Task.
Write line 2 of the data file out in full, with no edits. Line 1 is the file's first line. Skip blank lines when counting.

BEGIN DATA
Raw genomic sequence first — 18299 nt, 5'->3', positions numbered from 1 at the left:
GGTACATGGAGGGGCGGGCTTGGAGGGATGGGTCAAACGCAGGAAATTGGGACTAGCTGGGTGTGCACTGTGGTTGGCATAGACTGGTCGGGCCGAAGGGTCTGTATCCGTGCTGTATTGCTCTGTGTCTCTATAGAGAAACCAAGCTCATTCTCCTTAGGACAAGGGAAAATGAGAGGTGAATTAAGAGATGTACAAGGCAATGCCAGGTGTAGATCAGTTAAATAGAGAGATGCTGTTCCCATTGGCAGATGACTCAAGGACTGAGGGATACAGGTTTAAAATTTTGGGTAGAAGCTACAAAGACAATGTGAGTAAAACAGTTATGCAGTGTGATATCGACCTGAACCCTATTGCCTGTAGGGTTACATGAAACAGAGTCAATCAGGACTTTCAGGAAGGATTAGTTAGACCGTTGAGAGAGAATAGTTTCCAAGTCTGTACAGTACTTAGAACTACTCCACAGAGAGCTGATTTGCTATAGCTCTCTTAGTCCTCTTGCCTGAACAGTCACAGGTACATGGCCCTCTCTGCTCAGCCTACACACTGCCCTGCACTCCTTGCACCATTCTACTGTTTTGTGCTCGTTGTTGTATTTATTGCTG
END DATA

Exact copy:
GGTACATGGAGGGGCGGGCTTGGAGGGATGGGTCAAACGCAGGAAATTGGGACTAGCTGGGTGTGCACTGTGGTTGGCATAGACTGGTCGGGCCGAAGGGTCTGTATCCGTGCTGTATTGCTCTGTGTCTCTATAGAGAAACCAAGCTCATTCTCCTTAGGACAAGGGAAAATGAGAGGTGAATTAAGAGATGTACAAGGCAATGCCAGGTGTAGATCAGTTAAATAGAGAGATGCTGTTCCCATTGGCAGATGACTCAAGGACTGAGGGATACAGGTTTAAAATTTTGGGTAGAAGCTACAAAGACAATGTGAGTAAAACAGTTATGCAGTGTGATATCGACCTGAACCCTATTGCCTGTAGGGTTACATGAAACAGAGTCAATCAGGACTTTCAGGAAGGATTAGTTAGACCGTTGAGAGAGAATAGTTTCCAAGTCTGTACAGTACTTAGAACTACTCCACAGAGAGCTGATTTGCTATAGCTCTCTTAGTCCTCTTGCCTGAACAGTCACAGGTACATGGCCCTCTCTGCTCAGCCTACACACTGCCCTGCACTCCTTGCACCATTCTACTGTTTTGTGCTCGTTGTTGTATTTATTGCTG